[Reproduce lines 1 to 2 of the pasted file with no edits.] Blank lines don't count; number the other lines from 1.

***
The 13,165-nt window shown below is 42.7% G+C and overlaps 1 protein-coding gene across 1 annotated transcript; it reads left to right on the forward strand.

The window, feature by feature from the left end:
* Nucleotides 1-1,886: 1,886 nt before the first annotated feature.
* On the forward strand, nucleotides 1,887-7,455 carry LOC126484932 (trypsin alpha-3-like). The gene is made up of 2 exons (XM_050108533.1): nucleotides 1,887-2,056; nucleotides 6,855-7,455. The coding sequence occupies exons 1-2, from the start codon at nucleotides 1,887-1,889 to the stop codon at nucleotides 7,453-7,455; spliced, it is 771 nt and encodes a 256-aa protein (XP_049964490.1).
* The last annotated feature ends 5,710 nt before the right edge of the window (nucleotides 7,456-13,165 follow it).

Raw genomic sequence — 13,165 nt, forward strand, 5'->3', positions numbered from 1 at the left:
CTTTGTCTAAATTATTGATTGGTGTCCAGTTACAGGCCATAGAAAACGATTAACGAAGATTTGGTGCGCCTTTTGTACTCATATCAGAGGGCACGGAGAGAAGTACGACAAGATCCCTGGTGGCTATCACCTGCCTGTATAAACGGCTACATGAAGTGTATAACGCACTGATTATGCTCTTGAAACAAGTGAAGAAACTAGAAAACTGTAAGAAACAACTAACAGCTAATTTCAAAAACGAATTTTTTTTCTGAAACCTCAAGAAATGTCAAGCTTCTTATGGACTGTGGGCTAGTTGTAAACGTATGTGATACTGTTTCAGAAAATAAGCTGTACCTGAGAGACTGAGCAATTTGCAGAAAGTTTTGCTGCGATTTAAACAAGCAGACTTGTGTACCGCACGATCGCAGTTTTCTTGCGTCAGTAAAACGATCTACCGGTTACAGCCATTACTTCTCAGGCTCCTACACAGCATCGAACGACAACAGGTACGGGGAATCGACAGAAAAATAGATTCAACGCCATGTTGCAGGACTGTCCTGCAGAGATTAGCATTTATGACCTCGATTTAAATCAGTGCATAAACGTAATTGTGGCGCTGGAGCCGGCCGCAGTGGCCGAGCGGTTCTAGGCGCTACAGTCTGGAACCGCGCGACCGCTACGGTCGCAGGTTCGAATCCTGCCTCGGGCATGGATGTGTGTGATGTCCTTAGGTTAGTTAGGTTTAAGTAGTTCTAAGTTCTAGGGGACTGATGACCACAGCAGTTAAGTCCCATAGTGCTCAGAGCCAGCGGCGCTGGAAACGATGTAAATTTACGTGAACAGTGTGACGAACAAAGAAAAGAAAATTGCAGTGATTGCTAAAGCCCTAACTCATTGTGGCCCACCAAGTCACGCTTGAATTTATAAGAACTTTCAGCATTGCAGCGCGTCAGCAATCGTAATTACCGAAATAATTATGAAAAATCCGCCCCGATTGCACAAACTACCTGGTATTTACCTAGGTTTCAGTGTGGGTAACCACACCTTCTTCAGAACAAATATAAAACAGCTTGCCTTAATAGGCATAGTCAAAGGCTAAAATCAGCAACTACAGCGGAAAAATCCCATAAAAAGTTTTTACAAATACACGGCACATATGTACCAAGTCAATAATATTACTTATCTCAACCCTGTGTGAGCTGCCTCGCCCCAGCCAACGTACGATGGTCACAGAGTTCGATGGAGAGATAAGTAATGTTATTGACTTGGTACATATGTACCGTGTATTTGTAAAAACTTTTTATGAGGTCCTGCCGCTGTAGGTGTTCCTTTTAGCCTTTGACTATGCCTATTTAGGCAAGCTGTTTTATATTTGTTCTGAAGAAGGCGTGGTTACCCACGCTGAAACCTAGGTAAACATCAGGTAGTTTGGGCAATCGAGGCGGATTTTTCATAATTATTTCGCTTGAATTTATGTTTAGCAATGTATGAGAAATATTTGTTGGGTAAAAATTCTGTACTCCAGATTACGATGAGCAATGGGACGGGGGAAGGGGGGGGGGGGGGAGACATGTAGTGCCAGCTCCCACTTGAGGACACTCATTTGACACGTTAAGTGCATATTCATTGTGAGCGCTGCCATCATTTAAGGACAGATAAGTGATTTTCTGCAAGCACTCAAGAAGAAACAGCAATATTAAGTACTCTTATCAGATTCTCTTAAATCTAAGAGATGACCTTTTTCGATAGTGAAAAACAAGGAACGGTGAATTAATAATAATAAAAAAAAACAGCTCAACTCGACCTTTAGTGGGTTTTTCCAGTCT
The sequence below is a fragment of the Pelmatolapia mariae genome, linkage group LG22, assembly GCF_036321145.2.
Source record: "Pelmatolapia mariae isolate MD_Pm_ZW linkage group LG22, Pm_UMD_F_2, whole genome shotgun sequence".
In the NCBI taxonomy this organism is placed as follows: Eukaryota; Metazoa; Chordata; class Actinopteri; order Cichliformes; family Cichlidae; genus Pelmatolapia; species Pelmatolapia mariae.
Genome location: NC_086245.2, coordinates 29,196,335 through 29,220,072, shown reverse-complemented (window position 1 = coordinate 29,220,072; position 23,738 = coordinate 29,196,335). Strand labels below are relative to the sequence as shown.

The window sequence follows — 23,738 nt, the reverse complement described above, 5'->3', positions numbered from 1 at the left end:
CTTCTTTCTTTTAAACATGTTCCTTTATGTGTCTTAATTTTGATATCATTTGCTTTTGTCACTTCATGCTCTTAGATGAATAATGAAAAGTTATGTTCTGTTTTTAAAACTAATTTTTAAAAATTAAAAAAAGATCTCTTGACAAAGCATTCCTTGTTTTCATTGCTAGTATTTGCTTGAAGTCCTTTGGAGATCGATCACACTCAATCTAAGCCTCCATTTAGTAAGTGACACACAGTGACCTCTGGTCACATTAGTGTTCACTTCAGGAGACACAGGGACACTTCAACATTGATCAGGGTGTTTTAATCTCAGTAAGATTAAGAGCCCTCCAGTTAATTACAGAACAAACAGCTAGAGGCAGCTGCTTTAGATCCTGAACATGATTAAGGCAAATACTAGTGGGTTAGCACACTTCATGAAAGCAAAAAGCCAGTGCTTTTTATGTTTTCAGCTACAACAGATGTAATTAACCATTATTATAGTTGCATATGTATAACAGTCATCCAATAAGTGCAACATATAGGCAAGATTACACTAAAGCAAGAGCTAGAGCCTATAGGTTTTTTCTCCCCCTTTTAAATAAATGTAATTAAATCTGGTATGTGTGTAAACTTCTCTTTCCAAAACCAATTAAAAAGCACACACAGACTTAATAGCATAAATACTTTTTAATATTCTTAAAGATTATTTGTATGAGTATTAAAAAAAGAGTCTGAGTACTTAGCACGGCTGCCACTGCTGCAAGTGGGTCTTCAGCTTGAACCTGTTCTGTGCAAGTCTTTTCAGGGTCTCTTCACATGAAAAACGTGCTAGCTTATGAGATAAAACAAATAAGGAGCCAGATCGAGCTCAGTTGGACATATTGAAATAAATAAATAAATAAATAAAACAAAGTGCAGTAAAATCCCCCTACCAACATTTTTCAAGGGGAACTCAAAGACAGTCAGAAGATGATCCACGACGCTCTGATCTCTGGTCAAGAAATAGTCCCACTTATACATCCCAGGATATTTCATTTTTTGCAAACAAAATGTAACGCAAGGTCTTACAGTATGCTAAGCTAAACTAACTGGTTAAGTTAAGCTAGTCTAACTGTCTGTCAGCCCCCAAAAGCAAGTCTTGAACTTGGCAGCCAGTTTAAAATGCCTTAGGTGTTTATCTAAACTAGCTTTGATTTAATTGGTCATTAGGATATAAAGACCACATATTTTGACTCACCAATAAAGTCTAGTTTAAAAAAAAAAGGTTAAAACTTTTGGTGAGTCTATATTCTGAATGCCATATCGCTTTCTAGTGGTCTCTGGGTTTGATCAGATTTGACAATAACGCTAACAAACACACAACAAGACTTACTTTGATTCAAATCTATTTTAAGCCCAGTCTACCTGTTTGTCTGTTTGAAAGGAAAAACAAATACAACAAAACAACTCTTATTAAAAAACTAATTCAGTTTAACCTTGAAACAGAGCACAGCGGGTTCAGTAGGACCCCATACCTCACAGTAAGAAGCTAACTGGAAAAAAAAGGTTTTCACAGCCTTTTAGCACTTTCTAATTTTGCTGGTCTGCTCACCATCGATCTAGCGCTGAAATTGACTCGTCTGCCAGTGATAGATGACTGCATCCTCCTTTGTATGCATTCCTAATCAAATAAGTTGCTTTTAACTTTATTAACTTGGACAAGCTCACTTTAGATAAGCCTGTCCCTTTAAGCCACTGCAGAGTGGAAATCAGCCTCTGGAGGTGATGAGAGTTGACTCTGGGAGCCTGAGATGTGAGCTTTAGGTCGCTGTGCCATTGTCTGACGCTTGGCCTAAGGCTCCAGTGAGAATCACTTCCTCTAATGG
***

The 13,165-nt window shown below is 42.7% G+C and overlaps 1 protein-coding gene across 1 annotated transcript; it reads left to right on the forward strand.

The window, feature by feature from the left end: